“Testimony Theater” A unique form of intergenerational testimonial theater is “Testimony Theater.” The “Testimony Theater - To Tell In Order To Live” association was established in May 2005. Its main objective is to promote, develop, and publish educational projects that bring together Holocaust survivors with the second and third generations through expressive and creative arts therapies (www.edut.org.il; Edut means testimony in Hebrew). The therapeutic educational model brings together Holocaust survivors and youths from the same community (often including


the survivors’ grandchildren) for weekly meetings over the course of 1 year (Dagan & Dagan, 2008). During the initial months, the groups gather to concentrate on group bonding, so that the group poses a safe place, enabling the sensitive survivor testimony process. In the second phase, testimonies are collected gradually in an ongoing process, in the presence of the third generation and with the guidance of a drama therapist, applying drama therapy techniques such as improvisation, role-play, play-theater, and playback-theater, in addition to other drama therapy exercises. During the documentation phase, the directors of the group write a play, which consists of chosen moments from the survivors’ testimonies. The youths act the survivors’ roles, while the survivors sit on stage, reading some of the lines from the play and watching the youths perform them. In the end of the process, a play is presented live, on stage, on several occasions in front of a large and diverse audience, which includes members of the community and family members of the survivors. This study is the first to investigate this community intergenerational model of Holocaust survivors and youths in a theater setting. The aim of the study was to understand the meaning of such testimony to HCSs, focusing on questions relating to the experience of HCS participation in “Testimony Theater,” such as what is the meaning of providing testimony in a theater setting and how does that compare with other testimonial methods? What is the meaning of the dramatic enactment of their story within “Testimony Theater”? What is the survivors’ reaction to the youths’ performance of their personal stories?

Method The study was conceptualized in the phenomenological tradition and based on the qualitative data analyzed inductively (Guba & Lincoln, 1994). The researcher following this paradigm aims to investigate and understand the phenomenon through the subjective meaning participants attribute to events (Denzin & Lincoln, 1994). The study was conducted between 2010 and 2011. The sample consisted of 17 HCSs (8 women and 9 men) who were born between 1930 and 1939 in Nazi-occupied Europe (7 Poland, 1 Germany, 5 Hungary, 3 Romania, and 1 Czechoslovakia) and immigrated to Israel between 1947 and 1957. Researchers chose participants from a list posted on the “Testimony Theater” association Web site; the participants took part in “Testimony Theater” projects in Israel between 2001 and 2010. When HCSs were contacted by the researchers, most were eager to participate, except for those with health problems. At the request of the directors of the association, HCSs who participated in “Testimony Theater” within a year of this research study were not contacted. For five of the participants, “Testimony Theater” was the first time they gave testimony. Names of the participants were changed to respect their privacy. Two main tools were used in the research. First, in an open interview, participants were told, “Tell me your life story” (Rosental, 1993). The researchers did not interrupt or ask questions, so the participants could give a free narrative, emphasizing the parts that were important to them. At the end of the interview, they were asked to give their stories a name. Second, in a semistructured interview, participants were asked about their experience in the “Testimony Theater” project, their reasons for joining the project, and the personal process they experienced, for example, “What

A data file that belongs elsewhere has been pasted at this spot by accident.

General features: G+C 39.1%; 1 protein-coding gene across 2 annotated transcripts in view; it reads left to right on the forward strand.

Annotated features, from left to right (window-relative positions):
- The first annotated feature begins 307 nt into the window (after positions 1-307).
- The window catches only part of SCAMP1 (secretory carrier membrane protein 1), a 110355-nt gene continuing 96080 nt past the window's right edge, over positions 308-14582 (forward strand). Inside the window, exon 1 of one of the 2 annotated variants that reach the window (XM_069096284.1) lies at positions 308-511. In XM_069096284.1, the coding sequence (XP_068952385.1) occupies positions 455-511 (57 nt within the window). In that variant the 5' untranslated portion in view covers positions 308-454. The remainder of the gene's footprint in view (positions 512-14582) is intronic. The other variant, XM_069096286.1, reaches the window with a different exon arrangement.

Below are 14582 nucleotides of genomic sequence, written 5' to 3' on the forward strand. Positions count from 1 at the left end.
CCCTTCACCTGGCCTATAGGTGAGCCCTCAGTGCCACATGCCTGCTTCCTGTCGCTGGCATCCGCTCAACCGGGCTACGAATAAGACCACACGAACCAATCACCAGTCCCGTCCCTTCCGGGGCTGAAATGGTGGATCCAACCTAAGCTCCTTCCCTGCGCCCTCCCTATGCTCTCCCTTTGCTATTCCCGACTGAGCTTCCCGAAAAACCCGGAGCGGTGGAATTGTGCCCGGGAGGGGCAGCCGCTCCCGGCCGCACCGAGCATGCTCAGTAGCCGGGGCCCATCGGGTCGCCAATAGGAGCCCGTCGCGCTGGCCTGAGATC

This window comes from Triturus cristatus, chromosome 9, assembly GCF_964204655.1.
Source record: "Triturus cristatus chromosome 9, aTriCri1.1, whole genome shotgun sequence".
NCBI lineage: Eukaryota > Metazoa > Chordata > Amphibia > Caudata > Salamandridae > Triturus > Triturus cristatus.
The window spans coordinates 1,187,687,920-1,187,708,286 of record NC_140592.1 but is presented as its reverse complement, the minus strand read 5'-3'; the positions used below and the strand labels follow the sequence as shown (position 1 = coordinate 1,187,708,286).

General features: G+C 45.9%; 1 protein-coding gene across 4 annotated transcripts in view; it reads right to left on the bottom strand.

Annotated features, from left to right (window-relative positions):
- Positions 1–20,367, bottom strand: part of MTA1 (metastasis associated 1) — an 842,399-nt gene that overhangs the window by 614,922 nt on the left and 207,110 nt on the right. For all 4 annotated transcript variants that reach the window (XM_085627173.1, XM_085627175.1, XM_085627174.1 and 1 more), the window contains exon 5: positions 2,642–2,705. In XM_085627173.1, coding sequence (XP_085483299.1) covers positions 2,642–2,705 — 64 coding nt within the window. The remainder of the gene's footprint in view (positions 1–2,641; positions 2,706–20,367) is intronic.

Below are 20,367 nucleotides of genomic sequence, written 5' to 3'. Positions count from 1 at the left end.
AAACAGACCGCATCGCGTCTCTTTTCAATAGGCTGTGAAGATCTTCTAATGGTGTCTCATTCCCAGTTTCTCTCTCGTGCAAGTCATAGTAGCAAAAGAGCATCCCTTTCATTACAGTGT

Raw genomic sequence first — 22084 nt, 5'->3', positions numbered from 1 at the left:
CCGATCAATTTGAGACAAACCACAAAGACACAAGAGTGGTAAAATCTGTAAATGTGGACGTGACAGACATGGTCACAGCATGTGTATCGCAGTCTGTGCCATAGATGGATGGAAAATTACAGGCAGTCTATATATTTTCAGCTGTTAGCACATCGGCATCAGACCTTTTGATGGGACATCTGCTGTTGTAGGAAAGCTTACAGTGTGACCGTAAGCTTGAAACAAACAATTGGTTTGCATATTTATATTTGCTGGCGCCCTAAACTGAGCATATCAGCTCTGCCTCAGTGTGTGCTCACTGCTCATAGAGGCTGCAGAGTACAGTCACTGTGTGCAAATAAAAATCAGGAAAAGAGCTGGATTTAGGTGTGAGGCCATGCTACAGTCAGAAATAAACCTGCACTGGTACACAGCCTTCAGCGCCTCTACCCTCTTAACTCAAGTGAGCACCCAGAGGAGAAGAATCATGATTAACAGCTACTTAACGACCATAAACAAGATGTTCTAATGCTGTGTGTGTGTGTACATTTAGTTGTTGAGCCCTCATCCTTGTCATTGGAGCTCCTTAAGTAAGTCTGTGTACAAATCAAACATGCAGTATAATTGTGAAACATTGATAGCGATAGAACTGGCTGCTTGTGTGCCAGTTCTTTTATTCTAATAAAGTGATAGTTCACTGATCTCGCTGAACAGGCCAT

does it mean to you to be a Holocaust survivor?”; “What was the most meaningful experience for you in ‘Testimony Theater’?”; “Explain the differences between the ways of giving a testimony”; “How was your relationship with the youths and the other survivors in the group?” The data analyses were performed using grounded theory methodology (Glaser & Strauss, 1967; Strauss & Corbin, 1990).

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Results The findings reveal that the Holocaust trauma is a central component of the survivors’ identity. Their humiliating traumatic memories from the Holocaust and their experiences as immigrants to Israel led to their experience of being “a number.” However, the power of witnessing through “Testimony Theater” enabled the survivors to undergo a transition from “being a number” to “being a teller.”1 As presented in the findings, the movement is not in one direction but, like a pendulum, from “being a number” to “being a teller” and from “being a teller” to “being a number.” These two main themes are presented through subcategories that are fundamental to identity formation.